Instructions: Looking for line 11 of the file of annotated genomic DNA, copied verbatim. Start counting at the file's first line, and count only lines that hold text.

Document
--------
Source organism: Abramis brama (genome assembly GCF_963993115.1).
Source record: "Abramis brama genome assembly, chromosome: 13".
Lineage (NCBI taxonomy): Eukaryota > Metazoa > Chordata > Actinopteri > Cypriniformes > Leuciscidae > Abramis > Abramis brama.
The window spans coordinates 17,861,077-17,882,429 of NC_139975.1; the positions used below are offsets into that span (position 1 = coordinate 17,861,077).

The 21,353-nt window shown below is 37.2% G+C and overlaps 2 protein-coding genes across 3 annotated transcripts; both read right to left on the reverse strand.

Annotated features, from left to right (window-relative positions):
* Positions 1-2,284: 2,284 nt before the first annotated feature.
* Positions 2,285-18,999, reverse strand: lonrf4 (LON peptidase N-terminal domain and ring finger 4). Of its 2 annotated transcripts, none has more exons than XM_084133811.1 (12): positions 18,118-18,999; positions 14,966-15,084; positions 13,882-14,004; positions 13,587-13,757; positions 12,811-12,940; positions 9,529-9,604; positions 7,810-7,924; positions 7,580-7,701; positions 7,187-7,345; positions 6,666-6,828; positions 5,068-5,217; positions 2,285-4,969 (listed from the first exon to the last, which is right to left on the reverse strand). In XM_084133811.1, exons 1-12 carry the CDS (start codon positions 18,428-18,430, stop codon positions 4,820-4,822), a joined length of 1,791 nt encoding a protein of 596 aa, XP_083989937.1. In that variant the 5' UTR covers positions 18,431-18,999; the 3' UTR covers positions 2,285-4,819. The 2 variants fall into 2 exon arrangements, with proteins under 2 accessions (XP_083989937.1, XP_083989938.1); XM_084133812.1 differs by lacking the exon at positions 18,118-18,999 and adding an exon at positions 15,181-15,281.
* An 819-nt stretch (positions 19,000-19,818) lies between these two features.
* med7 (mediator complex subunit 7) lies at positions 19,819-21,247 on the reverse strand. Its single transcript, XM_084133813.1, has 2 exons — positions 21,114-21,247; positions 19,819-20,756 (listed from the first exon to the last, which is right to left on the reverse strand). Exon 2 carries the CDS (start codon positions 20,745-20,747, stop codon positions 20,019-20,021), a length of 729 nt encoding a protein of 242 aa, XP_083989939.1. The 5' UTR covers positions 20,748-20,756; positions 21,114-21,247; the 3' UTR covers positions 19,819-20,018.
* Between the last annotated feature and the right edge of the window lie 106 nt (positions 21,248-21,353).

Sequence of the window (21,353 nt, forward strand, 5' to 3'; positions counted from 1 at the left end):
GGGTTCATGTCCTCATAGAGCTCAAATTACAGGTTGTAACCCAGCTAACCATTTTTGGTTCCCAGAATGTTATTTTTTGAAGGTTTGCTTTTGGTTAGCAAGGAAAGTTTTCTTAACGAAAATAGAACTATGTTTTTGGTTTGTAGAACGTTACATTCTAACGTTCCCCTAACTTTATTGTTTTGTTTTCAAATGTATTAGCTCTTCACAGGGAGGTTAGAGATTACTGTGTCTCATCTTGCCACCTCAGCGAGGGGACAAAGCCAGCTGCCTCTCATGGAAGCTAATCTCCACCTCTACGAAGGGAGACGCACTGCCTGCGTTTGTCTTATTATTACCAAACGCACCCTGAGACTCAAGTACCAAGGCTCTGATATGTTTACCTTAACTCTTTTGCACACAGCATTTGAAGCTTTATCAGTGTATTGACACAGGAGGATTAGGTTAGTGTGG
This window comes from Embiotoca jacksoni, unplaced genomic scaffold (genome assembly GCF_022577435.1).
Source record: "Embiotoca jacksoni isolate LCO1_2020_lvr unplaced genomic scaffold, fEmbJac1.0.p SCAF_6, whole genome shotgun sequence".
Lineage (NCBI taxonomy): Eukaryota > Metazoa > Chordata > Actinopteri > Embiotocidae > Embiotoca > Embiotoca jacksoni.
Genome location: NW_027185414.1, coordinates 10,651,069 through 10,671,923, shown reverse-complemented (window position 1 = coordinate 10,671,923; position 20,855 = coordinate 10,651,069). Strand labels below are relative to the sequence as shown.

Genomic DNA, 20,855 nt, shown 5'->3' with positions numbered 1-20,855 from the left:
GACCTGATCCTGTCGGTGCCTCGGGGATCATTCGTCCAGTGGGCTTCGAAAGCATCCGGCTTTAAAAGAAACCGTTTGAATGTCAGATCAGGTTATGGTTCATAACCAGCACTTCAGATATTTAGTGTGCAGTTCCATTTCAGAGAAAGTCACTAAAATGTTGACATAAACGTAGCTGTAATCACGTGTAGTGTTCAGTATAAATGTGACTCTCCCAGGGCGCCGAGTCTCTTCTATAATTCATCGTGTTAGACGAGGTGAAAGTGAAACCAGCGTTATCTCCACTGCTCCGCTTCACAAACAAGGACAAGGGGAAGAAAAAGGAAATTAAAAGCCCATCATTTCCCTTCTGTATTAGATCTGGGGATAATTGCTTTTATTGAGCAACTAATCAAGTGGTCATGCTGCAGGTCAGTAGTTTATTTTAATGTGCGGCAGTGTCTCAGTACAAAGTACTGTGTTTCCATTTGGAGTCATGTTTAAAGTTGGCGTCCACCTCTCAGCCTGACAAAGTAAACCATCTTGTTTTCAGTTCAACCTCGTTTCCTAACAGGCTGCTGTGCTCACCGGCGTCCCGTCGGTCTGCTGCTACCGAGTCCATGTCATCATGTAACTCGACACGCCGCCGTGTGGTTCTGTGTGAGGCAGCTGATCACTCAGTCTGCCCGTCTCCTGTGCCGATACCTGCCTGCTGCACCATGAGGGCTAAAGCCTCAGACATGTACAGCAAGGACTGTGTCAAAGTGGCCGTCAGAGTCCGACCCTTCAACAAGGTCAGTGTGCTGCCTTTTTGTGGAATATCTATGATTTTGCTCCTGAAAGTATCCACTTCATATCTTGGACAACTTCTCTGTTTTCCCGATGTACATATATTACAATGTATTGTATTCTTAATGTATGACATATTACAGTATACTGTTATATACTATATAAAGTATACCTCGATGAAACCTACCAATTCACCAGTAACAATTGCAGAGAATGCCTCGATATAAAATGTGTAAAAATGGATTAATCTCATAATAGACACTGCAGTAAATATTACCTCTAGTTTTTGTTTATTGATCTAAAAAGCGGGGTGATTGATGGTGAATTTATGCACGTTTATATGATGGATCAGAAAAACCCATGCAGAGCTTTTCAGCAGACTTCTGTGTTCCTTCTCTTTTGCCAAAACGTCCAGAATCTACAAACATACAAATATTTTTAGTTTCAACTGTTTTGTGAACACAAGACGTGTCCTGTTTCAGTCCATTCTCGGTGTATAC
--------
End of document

* Between the last annotated feature and the right edge of the window lie 106 nt (positions 21,248-21,353).